As it is made very clear in the proof of Theorem 3.2, only the number of subproblems is sufficient to reach a contradicition. Moreover, the instances are generated with a symmetry requirement on the domain values of each variable. So there is no strategy to choose subproblems (assigning values to variables ) and there is no need to discuss how a solution is obtained.

The proof of Theorem 3.2 is based on Theorem 2.5: "There exists an infinite set of satisfiable and unsatisfiable instances of Model RB such that this set is a fixed point under the symmetry mapping of changing satisfiability". With this result, the upper bound on the number of subproblems is enough to reach a contradiction by the method of diagonalization and self-reference. I copy the text of the authors' paper here: "we show that unless exhaustive search is executed, the satisfiability of a certain constraint (thus the whole instance) is possible to be changed, while the subproblems of the whole instance remain unchanged."

So I think that the authors do not need to discuss the detail of how to solve the problem. I also think that they should not discuss this if they want to show that their results hold for general algorithms.

As far as I can see, Lemma 3.1 is an interesting novelty of this paper. It establishes a connection between proving lower bounds and the analysis of algorithms. With this lemma and Theorem 2.5, the authors can prove by contradiction that general algorithms cannot work without going into the details of these algorithms.

From that paper: "Thus, it is reasonable to assume that every exact algorithm for solving CSP has an equivalent divide-and-conquer algorithm. [...] Under this assumption, we have the following lemma. [Lemma 3.1]".

It's extremely common for papers claiming a proof of P vs NP to (implicitly or explicitly) make an assumption on the structure of an algorithm solving some NP complete problem. Unfortunately, the difficulty of P vs NP arises from it being a claim about *all* algorithms, even ones very different from anything we've thought of yet. Neither this paper nor the one cited in the abstract overcome this barrier.

Primality testing and fast matrix multiplication are two examples of problems where dramatically different/new algorithms were much faster than predecessors. Who's to say that CSP isn't going to be another such problem?

Like many combinatorial problems, the general CSP has no global structure that can be exploited to design algorithms. This is quite different from algebric problems that are structured and can be used to design algorithms. These problems include the problems you mentioned, primality testing and fast matrix multiplication, as well as the famous integer factoring problem which has not been proven to be P or NP-complete. In contrast, every CSP has been proved to be either P or NP-complete. Therefore, it is reasonable to assume for CSP (combinatorial problems), while it is not reasonable to assume for algebraic problems. I think that this is exactly the difference between these two kinds of problems.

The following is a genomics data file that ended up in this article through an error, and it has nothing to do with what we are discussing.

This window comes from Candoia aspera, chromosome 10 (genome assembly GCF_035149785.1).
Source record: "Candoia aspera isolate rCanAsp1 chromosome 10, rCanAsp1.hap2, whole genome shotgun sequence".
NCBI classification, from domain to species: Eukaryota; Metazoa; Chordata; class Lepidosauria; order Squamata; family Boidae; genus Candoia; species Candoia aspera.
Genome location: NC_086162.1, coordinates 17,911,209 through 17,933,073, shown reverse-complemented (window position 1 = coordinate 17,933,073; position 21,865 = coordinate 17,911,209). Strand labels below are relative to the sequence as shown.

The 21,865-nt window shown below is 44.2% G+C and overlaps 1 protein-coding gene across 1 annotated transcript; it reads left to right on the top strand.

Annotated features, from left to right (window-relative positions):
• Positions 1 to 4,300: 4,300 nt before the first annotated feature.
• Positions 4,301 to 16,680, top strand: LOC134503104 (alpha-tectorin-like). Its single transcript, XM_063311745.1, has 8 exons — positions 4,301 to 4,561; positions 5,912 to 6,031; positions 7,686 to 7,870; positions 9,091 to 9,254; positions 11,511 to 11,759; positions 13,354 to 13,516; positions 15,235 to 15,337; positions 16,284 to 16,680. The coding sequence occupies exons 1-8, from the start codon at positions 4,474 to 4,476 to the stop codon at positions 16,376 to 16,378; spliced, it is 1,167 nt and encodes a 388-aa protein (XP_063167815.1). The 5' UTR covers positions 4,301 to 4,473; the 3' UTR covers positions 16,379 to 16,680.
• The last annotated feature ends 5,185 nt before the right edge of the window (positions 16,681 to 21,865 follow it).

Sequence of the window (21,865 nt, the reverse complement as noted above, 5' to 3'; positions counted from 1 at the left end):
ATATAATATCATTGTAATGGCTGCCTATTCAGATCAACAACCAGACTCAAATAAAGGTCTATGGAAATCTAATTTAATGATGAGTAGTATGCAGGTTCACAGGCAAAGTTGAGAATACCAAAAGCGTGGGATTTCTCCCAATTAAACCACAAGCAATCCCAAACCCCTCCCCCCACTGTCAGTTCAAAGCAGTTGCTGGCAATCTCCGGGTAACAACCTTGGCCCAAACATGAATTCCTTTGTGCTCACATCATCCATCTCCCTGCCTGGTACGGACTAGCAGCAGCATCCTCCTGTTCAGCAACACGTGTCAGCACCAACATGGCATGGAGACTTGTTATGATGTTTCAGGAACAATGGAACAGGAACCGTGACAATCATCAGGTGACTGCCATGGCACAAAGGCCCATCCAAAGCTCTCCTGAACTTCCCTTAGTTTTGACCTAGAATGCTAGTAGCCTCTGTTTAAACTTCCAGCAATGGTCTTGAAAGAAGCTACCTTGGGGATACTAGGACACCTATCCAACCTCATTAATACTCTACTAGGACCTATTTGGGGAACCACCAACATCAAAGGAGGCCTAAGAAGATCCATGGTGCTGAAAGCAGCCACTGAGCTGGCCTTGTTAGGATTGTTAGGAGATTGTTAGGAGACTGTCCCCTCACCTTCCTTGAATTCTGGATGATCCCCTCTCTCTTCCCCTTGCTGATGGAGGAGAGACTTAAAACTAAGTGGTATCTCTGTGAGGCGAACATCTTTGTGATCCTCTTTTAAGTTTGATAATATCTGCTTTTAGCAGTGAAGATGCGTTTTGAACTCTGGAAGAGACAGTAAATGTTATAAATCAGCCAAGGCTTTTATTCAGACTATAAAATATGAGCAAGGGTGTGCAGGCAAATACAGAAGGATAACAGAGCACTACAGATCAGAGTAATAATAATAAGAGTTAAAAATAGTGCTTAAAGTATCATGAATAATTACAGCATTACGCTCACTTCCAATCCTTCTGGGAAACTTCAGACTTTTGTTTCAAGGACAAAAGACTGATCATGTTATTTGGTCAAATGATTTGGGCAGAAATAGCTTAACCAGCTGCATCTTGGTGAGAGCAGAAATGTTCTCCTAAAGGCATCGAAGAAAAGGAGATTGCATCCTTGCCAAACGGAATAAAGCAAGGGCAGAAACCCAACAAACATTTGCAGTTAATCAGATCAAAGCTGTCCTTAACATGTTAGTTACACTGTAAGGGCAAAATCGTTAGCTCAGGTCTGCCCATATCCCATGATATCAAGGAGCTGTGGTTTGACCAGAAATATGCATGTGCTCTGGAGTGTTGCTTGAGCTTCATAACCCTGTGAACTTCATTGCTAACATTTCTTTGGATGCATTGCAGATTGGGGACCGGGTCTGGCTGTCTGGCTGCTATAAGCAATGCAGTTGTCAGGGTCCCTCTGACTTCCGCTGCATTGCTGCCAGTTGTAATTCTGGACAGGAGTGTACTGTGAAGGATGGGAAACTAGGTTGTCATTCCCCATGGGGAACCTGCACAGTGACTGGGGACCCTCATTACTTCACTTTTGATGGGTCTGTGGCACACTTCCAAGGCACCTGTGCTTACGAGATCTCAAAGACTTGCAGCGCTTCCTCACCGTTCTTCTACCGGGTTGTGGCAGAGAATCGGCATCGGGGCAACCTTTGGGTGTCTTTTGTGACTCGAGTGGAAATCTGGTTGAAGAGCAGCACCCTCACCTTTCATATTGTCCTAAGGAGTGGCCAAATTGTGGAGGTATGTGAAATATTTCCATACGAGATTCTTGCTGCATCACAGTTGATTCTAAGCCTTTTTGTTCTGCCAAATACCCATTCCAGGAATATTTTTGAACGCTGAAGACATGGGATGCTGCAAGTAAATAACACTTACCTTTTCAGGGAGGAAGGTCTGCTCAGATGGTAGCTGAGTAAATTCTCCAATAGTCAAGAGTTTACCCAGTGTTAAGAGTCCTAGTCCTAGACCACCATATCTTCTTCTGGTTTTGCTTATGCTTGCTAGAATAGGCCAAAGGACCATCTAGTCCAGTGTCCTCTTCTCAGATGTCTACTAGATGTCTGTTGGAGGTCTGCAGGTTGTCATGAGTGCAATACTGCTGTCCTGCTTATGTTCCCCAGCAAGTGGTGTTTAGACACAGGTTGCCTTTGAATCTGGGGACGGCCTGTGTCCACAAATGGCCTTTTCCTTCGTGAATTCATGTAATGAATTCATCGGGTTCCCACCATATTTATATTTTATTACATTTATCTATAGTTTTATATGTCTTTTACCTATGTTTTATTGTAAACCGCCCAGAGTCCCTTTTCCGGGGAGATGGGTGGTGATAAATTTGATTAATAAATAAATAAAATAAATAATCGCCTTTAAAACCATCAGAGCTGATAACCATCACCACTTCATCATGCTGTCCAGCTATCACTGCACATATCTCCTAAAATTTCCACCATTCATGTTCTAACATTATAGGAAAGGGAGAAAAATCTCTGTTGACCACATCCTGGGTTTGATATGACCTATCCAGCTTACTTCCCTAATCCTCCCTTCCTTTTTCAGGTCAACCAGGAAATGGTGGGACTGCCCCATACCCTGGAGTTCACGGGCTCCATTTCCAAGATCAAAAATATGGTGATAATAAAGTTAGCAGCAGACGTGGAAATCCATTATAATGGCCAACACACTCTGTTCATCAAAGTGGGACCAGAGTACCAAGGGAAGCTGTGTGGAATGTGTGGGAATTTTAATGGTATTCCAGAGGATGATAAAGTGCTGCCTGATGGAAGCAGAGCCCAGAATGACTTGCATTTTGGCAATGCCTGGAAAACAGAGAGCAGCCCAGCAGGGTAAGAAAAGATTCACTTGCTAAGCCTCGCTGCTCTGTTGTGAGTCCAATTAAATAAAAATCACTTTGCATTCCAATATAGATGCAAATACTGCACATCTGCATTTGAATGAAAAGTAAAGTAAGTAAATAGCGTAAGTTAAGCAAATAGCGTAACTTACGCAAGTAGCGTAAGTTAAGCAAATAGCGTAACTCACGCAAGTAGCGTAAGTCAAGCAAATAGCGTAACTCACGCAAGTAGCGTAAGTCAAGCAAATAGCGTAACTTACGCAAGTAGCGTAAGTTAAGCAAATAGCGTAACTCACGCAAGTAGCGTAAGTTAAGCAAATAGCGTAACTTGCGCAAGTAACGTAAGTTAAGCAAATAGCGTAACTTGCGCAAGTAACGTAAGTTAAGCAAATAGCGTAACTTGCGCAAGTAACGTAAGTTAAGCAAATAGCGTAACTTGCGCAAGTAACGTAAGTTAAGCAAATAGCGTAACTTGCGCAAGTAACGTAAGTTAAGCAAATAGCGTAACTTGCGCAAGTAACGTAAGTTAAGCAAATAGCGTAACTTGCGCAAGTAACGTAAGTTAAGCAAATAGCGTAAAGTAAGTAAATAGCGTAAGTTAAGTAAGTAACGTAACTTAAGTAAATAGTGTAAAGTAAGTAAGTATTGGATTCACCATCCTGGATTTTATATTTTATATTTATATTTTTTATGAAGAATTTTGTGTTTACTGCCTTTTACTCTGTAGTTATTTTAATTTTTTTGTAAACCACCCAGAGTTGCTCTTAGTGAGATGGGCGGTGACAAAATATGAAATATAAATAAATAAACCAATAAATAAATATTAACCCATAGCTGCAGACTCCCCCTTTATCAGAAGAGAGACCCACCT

the general CSP has no global structure that can be exploited to design algorithms.

This has appeared true so far, but we need to prove it holds. That's the essence of P vs NP.

The halting problem is uncomputable in Turing machines and cannot be proved to be uncomputable in any machines without the Church-Turing thesis. In addition, Gödel's incompleteness theorem is also based on assumptions about what is a formal proof. Such kind of impossibility results touch the unknown world where assumptions are indispensable. I think that the essence of P vs NP is to establish a proof based on a reasonable assumption.

From the perspective of algorithm design, when proving the lower bound for a problem, taking the sorting problem as an example, we must first make an assumption: any two elements are comparable. In this way, we can obtain a lower bound of n*log(n) for sorting algorithms. Therefore, I believe that making reasonable common-sense assumptions is often necessary when proving the hardness of a problem.

I read the paper "Large Language Model for Science: A Study on P vs. NP" and found that the authors gave a good explanation for why their approach works while previous attempts have failed. I copy the text in Section 3.1 as follows.

The almost independent solution space is a unique property of Model RB (Xu and Li, 2000), i.e., the intuition of choosing Model RB in 15. Intuitively, an almost independent solution space means that the state of any assignment in the solution space (whether or not it is a solution) is uncorrelated to the majority of other assignments. When the parameter d in Model RB is large enough (the intuition of letting d and n tend to infinity in 31), the solution space of Model RB is almost independent. However, most problems, such as 2-SAT or 3-SAT problems, do not possess the property of almost independent solution space. In other words, the assignments in their solution spaces are correlated to varying degrees. This difference in the degree of correlation makes it difficult to distinguish quantitatively between 2-SAT and 3-SAT. It also explains why prior attempts to distinguish between P problems and NP problems have failed, consequently complicating proving that P does not equal NP.